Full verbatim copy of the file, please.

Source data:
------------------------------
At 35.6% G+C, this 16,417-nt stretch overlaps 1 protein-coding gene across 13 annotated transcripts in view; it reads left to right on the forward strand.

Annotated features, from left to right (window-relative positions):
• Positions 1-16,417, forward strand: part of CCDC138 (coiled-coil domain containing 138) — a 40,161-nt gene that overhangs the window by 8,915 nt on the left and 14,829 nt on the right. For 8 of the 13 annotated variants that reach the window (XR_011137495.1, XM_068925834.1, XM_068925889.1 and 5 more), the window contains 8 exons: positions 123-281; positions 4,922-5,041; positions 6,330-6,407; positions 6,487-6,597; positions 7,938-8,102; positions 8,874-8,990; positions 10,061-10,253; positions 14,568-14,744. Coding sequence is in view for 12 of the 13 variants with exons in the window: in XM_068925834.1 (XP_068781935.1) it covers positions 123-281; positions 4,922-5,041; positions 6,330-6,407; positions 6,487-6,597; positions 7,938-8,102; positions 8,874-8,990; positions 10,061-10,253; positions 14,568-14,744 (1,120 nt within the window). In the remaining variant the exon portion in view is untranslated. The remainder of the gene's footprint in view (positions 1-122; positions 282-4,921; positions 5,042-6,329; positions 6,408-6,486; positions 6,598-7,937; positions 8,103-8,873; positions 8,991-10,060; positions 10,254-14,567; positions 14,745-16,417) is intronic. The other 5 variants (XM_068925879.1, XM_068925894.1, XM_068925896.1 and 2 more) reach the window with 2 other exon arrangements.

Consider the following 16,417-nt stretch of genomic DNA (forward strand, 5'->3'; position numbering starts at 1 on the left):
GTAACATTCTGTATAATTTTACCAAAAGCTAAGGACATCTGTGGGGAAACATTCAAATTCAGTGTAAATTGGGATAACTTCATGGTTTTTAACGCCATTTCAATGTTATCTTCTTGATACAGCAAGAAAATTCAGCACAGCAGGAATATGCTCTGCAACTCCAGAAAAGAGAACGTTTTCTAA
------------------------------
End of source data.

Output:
At 35.6% G+C, this 16,417-nt stretch overlaps 1 protein-coding gene across 13 annotated transcripts in view; it reads left to right on the forward strand.

Annotated features, from left to right (window-relative positions):
• Positions 1-16,417, forward strand: part of CCDC138 (coiled-coil domain containing 138) — a 40,161-nt gene that overhangs the window by 8,915 nt on the left and 14,829 nt on the right. For 8 of the 13 annotated variants that reach the window (XR_011137495.1, XM_068925834.1, XM_068925889.1 and 5 more), the window contains 8 exons: positions 123-281; positions 4,922-5,041; positions 6,330-6,407; positions 6,487-6,597; positions 7,938-8,102; positions 8,874-8,990; positions 10,061-10,253; positions 14,568-14,744. Coding sequence is in view for 12 of the 13 variants with exons in the window: in XM_068925834.1 (XP_068781935.1) it covers positions 123-281; positions 4,922-5,041; positions 6,330-6,407; positions 6,487-6,597; positions 7,938-8,102; positions 8,874-8,990; positions 10,061-10,253; positions 14,568-14,744 (1,120 nt within the window). In the remaining variant the exon portion in view is untranslated. The remainder of the gene's footprint in view (positions 1-122; positions 282-4,921; positions 5,042-6,329; positions 6,408-6,486; positions 6,598-7,937; positions 8,103-8,873; positions 8,991-10,060; positions 10,254-14,567; positions 14,745-16,417) is intronic. The other 5 variants (XM_068925879.1, XM_068925894.1, XM_068925896.1 and 2 more) reach the window with 2 other exon arrangements.

Consider the following 16,417-nt stretch of genomic DNA (forward strand, 5'->3'; position numbering starts at 1 on the left):
GTAACATTCTGTATAATTTTACCAAAAGCTAAGGACATCTGTGGGGAAACATTCAAATTCAGTGTAAATTGGGATAACTTCATGGTTTTTAACGCCATTTCAATGTTATCTTCTTGATACAGCAAGAAAATTCAGCACAGCAGGAATATGCTCTGCAACTCCAGAAAAGAGAACGTTTTCTAA